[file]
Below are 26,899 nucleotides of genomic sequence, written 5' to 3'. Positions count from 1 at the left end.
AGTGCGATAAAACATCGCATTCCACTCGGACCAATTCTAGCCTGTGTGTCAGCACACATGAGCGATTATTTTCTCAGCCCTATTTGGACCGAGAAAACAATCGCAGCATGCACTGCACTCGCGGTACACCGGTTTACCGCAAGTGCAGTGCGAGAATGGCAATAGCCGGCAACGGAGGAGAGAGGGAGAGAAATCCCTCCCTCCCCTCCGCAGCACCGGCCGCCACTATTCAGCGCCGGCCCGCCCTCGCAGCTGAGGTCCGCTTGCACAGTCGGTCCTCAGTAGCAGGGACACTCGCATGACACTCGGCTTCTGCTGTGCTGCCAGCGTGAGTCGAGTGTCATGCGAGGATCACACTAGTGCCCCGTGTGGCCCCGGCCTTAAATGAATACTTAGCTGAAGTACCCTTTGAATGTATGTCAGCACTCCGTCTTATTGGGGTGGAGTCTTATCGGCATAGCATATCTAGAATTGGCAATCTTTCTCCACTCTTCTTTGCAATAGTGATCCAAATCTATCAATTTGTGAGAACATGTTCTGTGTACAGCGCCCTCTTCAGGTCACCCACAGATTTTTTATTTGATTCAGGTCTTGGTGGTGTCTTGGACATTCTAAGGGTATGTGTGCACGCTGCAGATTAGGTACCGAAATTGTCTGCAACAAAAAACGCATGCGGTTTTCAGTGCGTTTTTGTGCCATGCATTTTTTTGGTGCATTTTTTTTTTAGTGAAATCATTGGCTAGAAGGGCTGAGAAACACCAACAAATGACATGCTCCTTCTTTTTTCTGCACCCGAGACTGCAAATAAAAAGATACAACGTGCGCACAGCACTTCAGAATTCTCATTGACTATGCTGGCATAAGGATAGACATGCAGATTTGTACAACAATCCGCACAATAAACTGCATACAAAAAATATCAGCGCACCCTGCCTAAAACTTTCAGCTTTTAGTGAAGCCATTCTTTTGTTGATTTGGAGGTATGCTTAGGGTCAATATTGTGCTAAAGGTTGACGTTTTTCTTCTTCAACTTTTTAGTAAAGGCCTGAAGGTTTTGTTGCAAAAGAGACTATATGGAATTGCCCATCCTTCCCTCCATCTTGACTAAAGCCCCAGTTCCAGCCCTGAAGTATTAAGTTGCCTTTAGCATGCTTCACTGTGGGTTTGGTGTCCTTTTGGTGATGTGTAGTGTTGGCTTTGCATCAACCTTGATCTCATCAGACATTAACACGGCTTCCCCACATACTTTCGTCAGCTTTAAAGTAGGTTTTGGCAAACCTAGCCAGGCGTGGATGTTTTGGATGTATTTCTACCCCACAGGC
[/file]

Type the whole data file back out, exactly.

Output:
Below are 26,899 nucleotides of genomic sequence, written 5' to 3'. Positions count from 1 at the left end.
AGTGCGATAAAACATCGCATTCCACTCGGACCAATTCTAGCCTGTGTGTCAGCACACATGAGCGATTATTTTCTCAGCCCTATTTGGACCGAGAAAACAATCGCAGCATGCACTGCACTCGCGGTACACCGGTTTACCGCAAGTGCAGTGCGAGAATGGCAATAGCCGGCAACGGAGGAGAGAGGGAGAGAAATCCCTCCCTCCCCTCCGCAGCACCGGCCGCCACTATTCAGCGCCGGCCCGCCCTCGCAGCTGAGGTCCGCTTGCACAGTCGGTCCTCAGTAGCAGGGACACTCGCATGACACTCGGCTTCTGCTGTGCTGCCAGCGTGAGTCGAGTGTCATGCGAGGATCACACTAGTGCCCCGTGTGGCCCCGGCCTTAAATGAATACTTAGCTGAAGTACCCTTTGAATGTATGTCAGCACTCCGTCTTATTGGGGTGGAGTCTTATCGGCATAGCATATCTAGAATTGGCAATCTTTCTCCACTCTTCTTTGCAATAGTGATCCAAATCTATCAATTTGTGAGAACATGTTCTGTGTACAGCGCCCTCTTCAGGTCACCCACAGATTTTTTATTTGATTCAGGTCTTGGTGGTGTCTTGGACATTCTAAGGGTATGTGTGCACGCTGCAGATTAGGTACCGAAATTGTCTGCAACAAAAAACGCATGCGGTTTTCAGTGCGTTTTTGTGCCATGCATTTTTTTGGTGCATTTTTTTTTTAGTGAAATCATTGGCTAGAAGGGCTGAGAAACACCAACAAATGACATGCTCCTTCTTTTTTCTGCACCCGAGACTGCAAATAAAAAGATACAACGTGCGCACAGCACTTCAGAATTCTCATTGACTATGCTGGCATAAGGATAGACATGCAGATTTGTACAACAATCCGCACAATAAACTGCATACAAAAAATATCAGCGCACCCTGCCTAAAACTTTCAGCTTTTAGTGAAGCCATTCTTTTGTTGATTTGGAGGTATGCTTAGGGTCAATATTGTGCTAAAGGTTGACGTTTTTCTTCTTCAACTTTTTAGTAAAGGCCTGAAGGTTTTGTTGCAAAAGAGACTATATGGAATTGCCCATCCTTCCCTCCATCTTGACTAAAGCCCCAGTTCCAGCCCTGAAGTATTAAGTTGCCTTTAGCATGCTTCACTGTGGGTTTGGTGTCCTTTTGGTGATGTGTAGTGTTGGCTTTGCATCAACCTTGATCTCATCAGACATTAACACGGCTTCCCCACATACTTTCGTCAGCTTTAAAGTAGGTTTTGGCAAACCTAGCCAGGCGTGGATGTTTTGGATGTATTTCTACCCCACAGGC